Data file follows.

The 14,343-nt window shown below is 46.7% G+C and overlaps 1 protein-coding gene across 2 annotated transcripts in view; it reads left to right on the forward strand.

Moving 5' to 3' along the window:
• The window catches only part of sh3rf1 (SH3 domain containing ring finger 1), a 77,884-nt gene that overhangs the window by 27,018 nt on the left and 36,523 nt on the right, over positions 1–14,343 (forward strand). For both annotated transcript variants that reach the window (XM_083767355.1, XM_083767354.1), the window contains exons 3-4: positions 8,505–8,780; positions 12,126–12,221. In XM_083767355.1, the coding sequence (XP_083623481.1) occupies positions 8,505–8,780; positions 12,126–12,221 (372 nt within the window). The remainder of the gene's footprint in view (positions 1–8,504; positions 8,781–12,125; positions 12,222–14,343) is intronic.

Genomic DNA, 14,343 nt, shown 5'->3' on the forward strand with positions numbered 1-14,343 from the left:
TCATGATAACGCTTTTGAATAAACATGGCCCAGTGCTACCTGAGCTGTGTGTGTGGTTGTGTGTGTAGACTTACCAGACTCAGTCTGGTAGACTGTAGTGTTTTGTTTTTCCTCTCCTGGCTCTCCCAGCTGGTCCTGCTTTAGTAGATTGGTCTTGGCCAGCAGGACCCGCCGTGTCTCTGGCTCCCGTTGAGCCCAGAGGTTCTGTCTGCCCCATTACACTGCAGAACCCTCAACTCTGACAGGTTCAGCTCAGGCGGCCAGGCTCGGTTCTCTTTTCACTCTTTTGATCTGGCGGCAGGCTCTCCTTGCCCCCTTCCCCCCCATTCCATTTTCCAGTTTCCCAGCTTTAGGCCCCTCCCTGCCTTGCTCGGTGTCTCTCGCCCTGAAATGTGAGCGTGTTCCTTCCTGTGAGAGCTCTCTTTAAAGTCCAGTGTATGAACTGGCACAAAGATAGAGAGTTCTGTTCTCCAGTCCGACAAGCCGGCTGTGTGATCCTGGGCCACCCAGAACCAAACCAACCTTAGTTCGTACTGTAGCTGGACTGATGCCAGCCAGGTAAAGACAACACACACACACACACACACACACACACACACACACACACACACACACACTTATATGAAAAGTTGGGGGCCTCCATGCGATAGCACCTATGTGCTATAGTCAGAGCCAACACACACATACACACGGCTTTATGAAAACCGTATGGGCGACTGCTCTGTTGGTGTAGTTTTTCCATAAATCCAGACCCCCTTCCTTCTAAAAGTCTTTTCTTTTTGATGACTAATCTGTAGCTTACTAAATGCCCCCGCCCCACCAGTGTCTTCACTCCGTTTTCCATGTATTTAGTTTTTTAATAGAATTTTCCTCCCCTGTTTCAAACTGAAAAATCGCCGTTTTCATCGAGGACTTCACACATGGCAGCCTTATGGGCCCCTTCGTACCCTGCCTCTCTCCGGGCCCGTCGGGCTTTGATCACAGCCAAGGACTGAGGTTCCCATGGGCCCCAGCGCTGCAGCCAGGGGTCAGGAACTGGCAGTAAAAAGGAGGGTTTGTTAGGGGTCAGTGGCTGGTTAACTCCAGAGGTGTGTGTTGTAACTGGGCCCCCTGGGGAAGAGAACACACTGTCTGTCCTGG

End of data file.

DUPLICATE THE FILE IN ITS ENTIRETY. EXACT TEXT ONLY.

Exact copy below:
The 14,343-nt window shown below is 46.7% G+C and overlaps 1 protein-coding gene across 2 annotated transcripts in view; it reads left to right on the forward strand.

Moving 5' to 3' along the window:
• The window catches only part of sh3rf1 (SH3 domain containing ring finger 1), a 77,884-nt gene that overhangs the window by 27,018 nt on the left and 36,523 nt on the right, over positions 1–14,343 (forward strand). For both annotated transcript variants that reach the window (XM_083767355.1, XM_083767354.1), the window contains exons 3-4: positions 8,505–8,780; positions 12,126–12,221. In XM_083767355.1, the coding sequence (XP_083623481.1) occupies positions 8,505–8,780; positions 12,126–12,221 (372 nt within the window). The remainder of the gene's footprint in view (positions 1–8,504; positions 8,781–12,125; positions 12,222–14,343) is intronic.

Genomic DNA, 14,343 nt, shown 5'->3' on the forward strand with positions numbered 1-14,343 from the left:
TCATGATAACGCTTTTGAATAAACATGGCCCAGTGCTACCTGAGCTGTGTGTGTGGTTGTGTGTGTAGACTTACCAGACTCAGTCTGGTAGACTGTAGTGTTTTGTTTTTCCTCTCCTGGCTCTCCCAGCTGGTCCTGCTTTAGTAGATTGGTCTTGGCCAGCAGGACCCGCCGTGTCTCTGGCTCCCGTTGAGCCCAGAGGTTCTGTCTGCCCCATTACACTGCAGAACCCTCAACTCTGACAGGTTCAGCTCAGGCGGCCAGGCTCGGTTCTCTTTTCACTCTTTTGATCTGGCGGCAGGCTCTCCTTGCCCCCTTCCCCCCCATTCCATTTTCCAGTTTCCCAGCTTTAGGCCCCTCCCTGCCTTGCTCGGTGTCTCTCGCCCTGAAATGTGAGCGTGTTCCTTCCTGTGAGAGCTCTCTTTAAAGTCCAGTGTATGAACTGGCACAAAGATAGAGAGTTCTGTTCTCCAGTCCGACAAGCCGGCTGTGTGATCCTGGGCCACCCAGAACCAAACCAACCTTAGTTCGTACTGTAGCTGGACTGATGCCAGCCAGGTAAAGACAACACACACACACACACACACACACACACACACACACACACACACACACACTTATATGAAAAGTTGGGGGCCTCCATGCGATAGCACCTATGTGCTATAGTCAGAGCCAACACACACATACACACGGCTTTATGAAAACCGTATGGGCGACTGCTCTGTTGGTGTAGTTTTTCCATAAATCCAGACCCCCTTCCTTCTAAAAGTCTTTTCTTTTTGATGACTAATCTGTAGCTTACTAAATGCCCCCGCCCCACCAGTGTCTTCACTCCGTTTTCCATGTATTTAGTTTTTTAATAGAATTTTCCTCCCCTGTTTCAAACTGAAAAATCGCCGTTTTCATCGAGGACTTCACACATGGCAGCCTTATGGGCCCCTTCGTACCCTGCCTCTCTCCGGGCCCGTCGGGCTTTGATCACAGCCAAGGACTGAGGTTCCCATGGGCCCCAGCGCTGCAGCCAGGGGTCAGGAACTGGCAGTAAAAAGGAGGGTTTGTTAGGGGTCAGTGGCTGGTTAACTCCAGAGGTGTGTGTTGTAACTGGGCCCCCTGGGGAAGAGAACACACTGTCTGTCCTGG